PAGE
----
4. It is well settled that before a party can level a challenge against an executive decision on the ground that the same had been taken in violation of the principles of natural justice, the party concerned must establish some right vested in it. It is only when the administrative authority passes some order entailing penal consequences against a person having some vested rights that it is called upon to give him a hearing before coming to a final decision. The disputes under the Punjab Co-operative Societies Act arise quite frequently and in order to provide a speedy remedy the legislature has provided that any party, who wants to have the matter decided by arbitration, should approach the Registrar. No one has any right to object that the Registrar himself should or should not decide the dispute. If this were not so, then the very purpose of having this speedy remedy would be frustrated.
Furthermore, the statute does not provide that any of the aggrieved parties should be given a hearing before the Registrar takes a decision under Section 56 of the Act. I am inclined to take the view that the legislature did not intend that the aggrieved party should be given a hearing in a pre-investigation matter of the type contemplated by Section 56 of the Act. I hold that the award given by the Arbitrator and all the subsequent proceedings cannot be said to be without jurisdiction merely because the Assistant Registrar did not hear the appellant before referring the dispute to an Arbitrator.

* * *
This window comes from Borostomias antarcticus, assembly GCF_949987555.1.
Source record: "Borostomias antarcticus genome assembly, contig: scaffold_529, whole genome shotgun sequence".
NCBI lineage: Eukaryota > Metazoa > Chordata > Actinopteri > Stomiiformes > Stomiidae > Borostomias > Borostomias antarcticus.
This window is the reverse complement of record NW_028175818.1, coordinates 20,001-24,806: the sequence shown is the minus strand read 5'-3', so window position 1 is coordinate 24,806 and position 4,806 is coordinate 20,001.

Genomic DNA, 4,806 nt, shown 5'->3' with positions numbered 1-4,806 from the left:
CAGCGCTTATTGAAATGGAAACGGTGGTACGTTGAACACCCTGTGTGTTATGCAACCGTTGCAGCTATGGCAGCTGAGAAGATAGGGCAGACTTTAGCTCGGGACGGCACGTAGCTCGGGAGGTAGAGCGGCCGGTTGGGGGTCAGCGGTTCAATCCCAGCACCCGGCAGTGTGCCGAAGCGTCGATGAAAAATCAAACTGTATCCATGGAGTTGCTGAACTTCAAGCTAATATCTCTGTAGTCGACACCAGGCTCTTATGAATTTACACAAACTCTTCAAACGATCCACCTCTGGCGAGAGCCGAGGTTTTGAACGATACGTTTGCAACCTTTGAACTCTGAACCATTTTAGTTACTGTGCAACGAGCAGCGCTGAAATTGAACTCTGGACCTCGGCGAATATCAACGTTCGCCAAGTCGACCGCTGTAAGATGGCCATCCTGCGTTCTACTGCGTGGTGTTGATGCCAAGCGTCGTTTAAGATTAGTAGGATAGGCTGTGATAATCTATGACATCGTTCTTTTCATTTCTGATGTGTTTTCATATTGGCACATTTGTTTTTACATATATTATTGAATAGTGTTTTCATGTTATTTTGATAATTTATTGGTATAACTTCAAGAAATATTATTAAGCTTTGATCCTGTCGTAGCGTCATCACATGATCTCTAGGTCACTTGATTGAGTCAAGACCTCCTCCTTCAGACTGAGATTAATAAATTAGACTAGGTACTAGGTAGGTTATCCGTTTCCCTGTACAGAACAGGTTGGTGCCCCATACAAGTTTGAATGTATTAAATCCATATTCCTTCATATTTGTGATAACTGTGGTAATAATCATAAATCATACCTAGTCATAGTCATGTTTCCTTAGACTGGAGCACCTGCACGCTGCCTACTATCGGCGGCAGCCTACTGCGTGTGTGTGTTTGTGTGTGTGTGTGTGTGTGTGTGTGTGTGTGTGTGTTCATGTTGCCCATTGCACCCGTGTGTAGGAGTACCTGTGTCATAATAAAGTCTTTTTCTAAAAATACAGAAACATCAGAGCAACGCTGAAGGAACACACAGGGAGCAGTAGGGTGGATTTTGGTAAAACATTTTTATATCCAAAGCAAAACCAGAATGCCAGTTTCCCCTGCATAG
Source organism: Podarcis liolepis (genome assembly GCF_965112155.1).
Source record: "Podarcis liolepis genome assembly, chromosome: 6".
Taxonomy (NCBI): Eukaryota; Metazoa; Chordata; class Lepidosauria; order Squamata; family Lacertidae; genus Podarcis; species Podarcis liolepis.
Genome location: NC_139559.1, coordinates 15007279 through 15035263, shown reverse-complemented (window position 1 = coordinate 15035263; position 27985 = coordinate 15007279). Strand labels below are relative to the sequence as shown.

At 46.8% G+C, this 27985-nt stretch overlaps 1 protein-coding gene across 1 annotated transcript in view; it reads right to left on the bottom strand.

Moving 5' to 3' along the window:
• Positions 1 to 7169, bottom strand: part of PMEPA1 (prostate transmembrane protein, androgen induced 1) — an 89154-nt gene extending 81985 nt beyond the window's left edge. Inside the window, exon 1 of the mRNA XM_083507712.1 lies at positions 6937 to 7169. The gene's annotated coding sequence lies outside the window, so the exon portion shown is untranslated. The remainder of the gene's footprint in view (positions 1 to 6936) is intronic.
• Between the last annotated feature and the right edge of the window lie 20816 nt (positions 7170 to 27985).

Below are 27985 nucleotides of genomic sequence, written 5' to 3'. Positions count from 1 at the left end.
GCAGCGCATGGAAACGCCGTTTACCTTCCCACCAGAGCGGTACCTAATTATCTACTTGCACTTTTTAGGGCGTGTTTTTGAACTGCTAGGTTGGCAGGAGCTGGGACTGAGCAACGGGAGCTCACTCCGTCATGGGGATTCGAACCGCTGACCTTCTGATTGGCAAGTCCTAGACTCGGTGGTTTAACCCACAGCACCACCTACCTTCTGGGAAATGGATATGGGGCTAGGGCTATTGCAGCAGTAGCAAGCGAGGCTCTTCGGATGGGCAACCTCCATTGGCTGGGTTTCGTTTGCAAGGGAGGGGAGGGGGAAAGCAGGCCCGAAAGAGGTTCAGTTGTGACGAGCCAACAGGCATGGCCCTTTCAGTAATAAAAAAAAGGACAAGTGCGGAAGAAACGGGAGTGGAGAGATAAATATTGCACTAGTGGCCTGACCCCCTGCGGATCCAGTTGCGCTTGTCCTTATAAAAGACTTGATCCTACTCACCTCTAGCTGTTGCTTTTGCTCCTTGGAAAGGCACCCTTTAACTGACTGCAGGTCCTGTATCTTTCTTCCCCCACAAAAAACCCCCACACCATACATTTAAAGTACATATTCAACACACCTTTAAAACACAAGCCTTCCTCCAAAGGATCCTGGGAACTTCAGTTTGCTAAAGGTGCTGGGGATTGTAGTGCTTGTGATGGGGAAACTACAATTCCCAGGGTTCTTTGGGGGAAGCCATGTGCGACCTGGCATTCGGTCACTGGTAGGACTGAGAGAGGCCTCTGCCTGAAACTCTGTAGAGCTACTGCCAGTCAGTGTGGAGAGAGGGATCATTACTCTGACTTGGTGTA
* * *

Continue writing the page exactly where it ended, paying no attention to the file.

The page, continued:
5. It was then urged by the learned Counsel that the appellant sent an application to the Arbitrator that he could not appear before him on September 11, 1967, and that another adjournment may be granted to him. It was urged that the Arbitrator should have served a further notice upon the appellant calling upon him to show cause as to why ex parte proceedings should not be taken against him. Rule 55 of the Punjab Co-operative Societies Rules runs as follows:--
'55. Hearing of disputes.--The Registrar of the arbitrator, as the case may be, shall hear the parties and witnesses who attend. On the basis of such evidence and after consideration of any documentary evidence that may be produced by either party, he shall give a decision or award, as the case may be, in accordance with justice, equity and good conscience. The decision or award shall be reduced to writing, announced to the parties and filed in the office of the Registrar. In the absence of any party duly summoned to attend, the dispute may be decided ex parte.'
This rule clearly lays down that if a party has been duly summoned but fails to attend in spite of service, the dispute may be decided ex parte. It is within the jurisdiction of the Arbitrator to accede to or decline a request for adjournment. If the adjournment is not granted and the Arbitrator proceeds ex parte on insufficient grounds, then it would be open to the aggrieved person to agitate this matter in appeal before the competent authority. So far as a Civil Court is concerned, an award has the same force as a decree has, and a Civil Court could not declare that the award was a nullity merely because an adjournment sought for by one party was not granted by the Arbitrator.
6. No other point was urged before me.
7. Consequently, this appeal fails and is dismissed with costs.
8. Appeal dismissed.